On the other hand, I get bogged down in descriptions, too much detail, and backstory dump. These stumbling blocks derail the progress of my story. Herein lies the crux of my writing dilemma, I think. Could my focus on the craft of writing be covering up the fact that I haven’t found the story I need to tell? Or maybe I have and haven’t found the magic balance of theme, plot, story line, character, and setting. I may need one of Shakespeare’s witches with bubbling cauldron to make this divination, or…

Should I follow Dr. Faustus’ Plan for Success?
Would a 12-step program help?
Talk therapy?
Keep writing and buy stamps and manila envelopes?

I know which option is the only answer, but I wish there were an easier way to overcome my literary impotence, brought on by submission anxiety and writer’s block (Yes, I suffer from that one, too!). Aaah…if only there were a little blue pill to painlessly pump up my inept ramblings and push them out as published works.

Sunday, January 17, 2010

Trying to Get Unstuck

By Lisa Lopez Snyder

Earlier this week I got stuck in the mud. Over the holidays I started a story, and step by step I put my protagonist, “David,” in a pickle (purely intended, of course, and all as a result of the actions he took earlier). Faced with the consequences, he then had to make a completely new decision, and I was ready to wrap up the story. But I was leaving him without any options because I couldn’t decide what would happen next. He could certainly do something unexpected, but because he is a little boy, I couldn’t have him do something suddenly adult. What to do?

Have you ever been in this situation? Have you ever taken your main character on a wild ride, thoroughly enjoying it yourself, and then come to a curve in the road, only to ask, “Dang, what’s on the road beyond?”

I turned to a nifty little book I read about a year ago to help me figure out some possibilities. It’s called, Writing Great Short Stories, by Margaret Lucke, and I highly recommend it. Lucke breaks down all the aspects of writing the short story into easily digested bits with clear examples, tips and exercises. Lucke reminds us that “not every short story has a plot,” which describes my story exactly.

Lucke says while you may have a plot-less story, you still have to have a “story goal,” that is, your story must “evoke an emotion or mood, explore a theme, share an experience, or describe a person”-- all in an effort to “help the reader comprehend some aspect of the human condition.” In fact, each of the pieces of your story does not have to be “linked by chronology or cause and effect, but by similar emotional or psychological resonance or other things they have in common.”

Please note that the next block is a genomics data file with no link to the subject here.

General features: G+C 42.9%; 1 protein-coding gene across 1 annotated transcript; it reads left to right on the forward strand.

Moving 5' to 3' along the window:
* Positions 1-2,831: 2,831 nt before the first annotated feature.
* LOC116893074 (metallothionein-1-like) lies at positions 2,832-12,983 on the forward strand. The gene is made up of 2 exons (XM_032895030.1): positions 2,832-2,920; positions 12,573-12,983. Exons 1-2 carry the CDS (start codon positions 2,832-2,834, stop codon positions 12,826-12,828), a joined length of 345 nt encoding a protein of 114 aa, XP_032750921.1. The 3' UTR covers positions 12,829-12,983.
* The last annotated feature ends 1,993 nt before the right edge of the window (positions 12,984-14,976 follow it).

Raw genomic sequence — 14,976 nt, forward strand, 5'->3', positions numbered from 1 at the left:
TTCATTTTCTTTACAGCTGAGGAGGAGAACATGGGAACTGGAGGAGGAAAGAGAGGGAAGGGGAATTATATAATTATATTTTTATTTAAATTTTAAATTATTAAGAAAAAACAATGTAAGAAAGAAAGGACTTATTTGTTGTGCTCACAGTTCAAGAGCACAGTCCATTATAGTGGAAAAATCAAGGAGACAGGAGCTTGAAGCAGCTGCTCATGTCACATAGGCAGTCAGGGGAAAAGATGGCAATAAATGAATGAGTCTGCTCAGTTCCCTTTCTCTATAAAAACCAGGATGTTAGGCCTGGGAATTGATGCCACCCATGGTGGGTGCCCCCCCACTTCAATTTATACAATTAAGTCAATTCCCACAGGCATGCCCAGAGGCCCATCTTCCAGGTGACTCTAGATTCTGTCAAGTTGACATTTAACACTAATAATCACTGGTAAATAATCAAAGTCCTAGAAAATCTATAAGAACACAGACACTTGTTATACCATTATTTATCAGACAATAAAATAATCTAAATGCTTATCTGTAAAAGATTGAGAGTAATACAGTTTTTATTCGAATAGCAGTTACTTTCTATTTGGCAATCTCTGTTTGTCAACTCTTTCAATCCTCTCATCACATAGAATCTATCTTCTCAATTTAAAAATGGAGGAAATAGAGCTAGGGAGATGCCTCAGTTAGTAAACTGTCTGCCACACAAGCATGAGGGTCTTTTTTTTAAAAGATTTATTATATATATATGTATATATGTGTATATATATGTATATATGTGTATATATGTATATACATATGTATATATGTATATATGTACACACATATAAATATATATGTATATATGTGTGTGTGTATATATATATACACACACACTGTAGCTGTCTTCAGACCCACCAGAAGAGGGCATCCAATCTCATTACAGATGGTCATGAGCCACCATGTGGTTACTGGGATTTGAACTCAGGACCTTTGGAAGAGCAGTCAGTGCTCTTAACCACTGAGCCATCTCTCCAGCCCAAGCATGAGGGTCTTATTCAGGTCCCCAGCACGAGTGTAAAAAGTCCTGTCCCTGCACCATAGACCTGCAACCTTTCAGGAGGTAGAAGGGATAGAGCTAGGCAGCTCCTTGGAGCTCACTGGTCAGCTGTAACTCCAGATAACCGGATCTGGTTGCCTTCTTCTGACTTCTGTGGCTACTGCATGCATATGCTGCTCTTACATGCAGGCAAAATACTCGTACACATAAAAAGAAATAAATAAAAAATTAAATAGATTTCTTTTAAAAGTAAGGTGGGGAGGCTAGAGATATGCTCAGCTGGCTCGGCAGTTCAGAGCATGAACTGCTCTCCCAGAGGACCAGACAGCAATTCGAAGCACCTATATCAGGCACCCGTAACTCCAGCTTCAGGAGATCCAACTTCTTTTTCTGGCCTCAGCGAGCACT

She cites as an example Tim O’Brien’s The Things They Carried, where the author tells the Vietnam soldiers’ stories by cataloguing the various items the narrator’s fellow soldiers brought on their missions, including not only objects such as matches, morphine, M-16 rifles, and M&Ms, but the intangible items, including guilt and fear.

That said, I’ve already got some possibilities for David. I’ve been inside his head for the last month, and I know how he interprets the adult world. I’ll stay true to David’s perceptions and just let the reader explore them, all the while leaving the reader (fingers crossed), with the sick feeling of what could have--and just nearly--happened.

Sunday, January 10, 2010

My Search for a Literary Agent

By Bonnie Stanard

Thank goodness for the internet! It makes my search more focused and less time consuming. Even at that, I spend a lot of time with Google and Yahoo. The site that I have found and use most often is Agents and publishers I’ve met at the SCWW’s annual conferences have made encouraging comments about my work, but after several years, their words are beginning to echo as if empty.